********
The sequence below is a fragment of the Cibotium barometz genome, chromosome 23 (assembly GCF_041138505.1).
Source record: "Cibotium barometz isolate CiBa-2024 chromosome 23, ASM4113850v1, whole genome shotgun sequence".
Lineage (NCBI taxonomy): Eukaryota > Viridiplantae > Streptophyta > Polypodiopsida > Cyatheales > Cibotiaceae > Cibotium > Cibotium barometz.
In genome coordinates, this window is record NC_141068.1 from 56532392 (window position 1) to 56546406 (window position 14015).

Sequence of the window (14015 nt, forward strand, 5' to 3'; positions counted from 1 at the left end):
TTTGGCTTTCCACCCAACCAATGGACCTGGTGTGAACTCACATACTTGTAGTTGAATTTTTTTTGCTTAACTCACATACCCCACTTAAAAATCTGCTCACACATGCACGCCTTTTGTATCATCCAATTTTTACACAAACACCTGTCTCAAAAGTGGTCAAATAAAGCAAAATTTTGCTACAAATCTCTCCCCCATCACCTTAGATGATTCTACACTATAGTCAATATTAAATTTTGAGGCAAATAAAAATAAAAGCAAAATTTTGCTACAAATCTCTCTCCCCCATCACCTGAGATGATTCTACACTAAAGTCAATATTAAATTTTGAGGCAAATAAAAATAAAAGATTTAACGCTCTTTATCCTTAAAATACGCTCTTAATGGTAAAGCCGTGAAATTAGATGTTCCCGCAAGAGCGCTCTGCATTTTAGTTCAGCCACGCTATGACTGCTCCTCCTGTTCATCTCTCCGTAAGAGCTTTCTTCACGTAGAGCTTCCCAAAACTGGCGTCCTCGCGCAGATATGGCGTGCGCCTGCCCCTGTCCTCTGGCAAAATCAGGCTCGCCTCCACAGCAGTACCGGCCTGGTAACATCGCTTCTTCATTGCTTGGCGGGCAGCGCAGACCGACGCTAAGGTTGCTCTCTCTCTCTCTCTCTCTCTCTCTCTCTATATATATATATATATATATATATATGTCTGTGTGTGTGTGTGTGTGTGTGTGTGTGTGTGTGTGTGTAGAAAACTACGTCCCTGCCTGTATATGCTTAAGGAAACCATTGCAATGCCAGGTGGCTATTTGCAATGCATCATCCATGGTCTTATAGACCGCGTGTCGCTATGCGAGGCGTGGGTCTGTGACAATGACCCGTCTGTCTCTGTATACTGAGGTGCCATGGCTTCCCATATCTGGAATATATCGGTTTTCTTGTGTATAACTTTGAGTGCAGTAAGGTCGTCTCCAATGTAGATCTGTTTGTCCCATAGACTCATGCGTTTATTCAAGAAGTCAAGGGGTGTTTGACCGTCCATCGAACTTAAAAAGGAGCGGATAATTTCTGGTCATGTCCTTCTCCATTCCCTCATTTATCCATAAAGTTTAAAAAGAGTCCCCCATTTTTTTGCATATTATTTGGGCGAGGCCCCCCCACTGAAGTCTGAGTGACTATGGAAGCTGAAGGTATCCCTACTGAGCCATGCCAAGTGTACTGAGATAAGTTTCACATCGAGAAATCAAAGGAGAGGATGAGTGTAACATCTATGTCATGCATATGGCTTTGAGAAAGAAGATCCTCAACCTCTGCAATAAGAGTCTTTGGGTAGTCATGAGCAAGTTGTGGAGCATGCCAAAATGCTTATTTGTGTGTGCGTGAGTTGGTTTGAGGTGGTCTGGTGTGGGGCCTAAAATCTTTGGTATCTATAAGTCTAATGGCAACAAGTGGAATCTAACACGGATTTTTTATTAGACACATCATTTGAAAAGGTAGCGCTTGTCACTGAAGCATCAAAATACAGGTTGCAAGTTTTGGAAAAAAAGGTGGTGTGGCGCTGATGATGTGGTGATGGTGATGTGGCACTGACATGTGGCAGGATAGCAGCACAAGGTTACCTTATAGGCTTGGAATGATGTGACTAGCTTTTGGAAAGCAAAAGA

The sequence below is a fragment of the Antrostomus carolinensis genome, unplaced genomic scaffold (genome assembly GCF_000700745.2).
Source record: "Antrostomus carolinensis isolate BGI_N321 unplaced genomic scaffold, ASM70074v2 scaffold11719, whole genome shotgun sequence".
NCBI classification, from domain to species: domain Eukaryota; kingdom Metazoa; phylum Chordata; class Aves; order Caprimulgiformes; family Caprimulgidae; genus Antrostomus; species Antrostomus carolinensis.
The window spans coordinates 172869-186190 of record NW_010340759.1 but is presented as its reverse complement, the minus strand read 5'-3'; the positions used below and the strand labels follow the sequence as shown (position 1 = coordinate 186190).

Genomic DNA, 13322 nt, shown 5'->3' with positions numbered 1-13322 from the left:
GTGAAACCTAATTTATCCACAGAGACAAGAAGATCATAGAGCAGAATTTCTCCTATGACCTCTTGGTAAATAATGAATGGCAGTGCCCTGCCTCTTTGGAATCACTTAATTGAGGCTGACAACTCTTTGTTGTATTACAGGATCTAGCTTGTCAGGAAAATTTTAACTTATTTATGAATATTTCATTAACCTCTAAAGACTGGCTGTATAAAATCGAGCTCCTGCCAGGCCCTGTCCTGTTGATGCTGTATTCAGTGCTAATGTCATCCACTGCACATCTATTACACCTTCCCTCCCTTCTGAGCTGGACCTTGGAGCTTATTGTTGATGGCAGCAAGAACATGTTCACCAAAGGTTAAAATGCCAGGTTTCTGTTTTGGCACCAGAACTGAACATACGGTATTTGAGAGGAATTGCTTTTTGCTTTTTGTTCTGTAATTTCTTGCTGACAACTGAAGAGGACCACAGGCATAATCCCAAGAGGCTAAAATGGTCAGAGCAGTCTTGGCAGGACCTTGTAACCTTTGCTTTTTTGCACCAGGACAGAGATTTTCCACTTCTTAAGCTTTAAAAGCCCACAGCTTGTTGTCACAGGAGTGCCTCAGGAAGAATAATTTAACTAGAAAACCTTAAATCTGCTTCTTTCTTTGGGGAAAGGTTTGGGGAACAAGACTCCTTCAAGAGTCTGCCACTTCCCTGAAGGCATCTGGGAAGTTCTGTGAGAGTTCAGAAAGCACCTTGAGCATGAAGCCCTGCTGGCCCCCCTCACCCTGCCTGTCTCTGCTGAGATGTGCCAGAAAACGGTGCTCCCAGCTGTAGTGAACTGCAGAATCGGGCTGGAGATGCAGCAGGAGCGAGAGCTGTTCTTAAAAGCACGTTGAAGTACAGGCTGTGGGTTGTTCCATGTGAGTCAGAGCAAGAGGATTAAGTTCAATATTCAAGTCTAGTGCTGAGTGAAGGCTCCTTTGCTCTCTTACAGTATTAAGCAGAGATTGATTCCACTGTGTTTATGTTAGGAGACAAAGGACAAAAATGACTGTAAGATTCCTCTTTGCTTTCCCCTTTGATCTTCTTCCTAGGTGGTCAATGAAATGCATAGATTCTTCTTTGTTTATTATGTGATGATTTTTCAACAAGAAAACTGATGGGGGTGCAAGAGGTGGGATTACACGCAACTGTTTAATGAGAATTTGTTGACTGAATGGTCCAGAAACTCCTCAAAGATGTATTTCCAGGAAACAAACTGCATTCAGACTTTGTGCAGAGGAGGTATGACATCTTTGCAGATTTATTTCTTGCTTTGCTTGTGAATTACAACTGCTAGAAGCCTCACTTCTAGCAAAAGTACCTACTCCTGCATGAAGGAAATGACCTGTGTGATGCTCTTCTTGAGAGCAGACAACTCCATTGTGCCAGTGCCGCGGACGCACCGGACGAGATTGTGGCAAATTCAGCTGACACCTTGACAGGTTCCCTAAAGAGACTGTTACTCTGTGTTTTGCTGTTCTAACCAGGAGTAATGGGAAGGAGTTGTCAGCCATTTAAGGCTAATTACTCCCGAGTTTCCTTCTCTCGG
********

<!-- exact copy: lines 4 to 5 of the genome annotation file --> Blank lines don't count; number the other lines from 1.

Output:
In genome coordinates, this window is record NC_141068.1 from 56532392 (window position 1) to 56546406 (window position 14015).

Sequence of the window (14015 nt, forward strand, 5' to 3'; positions counted from 1 at the left end):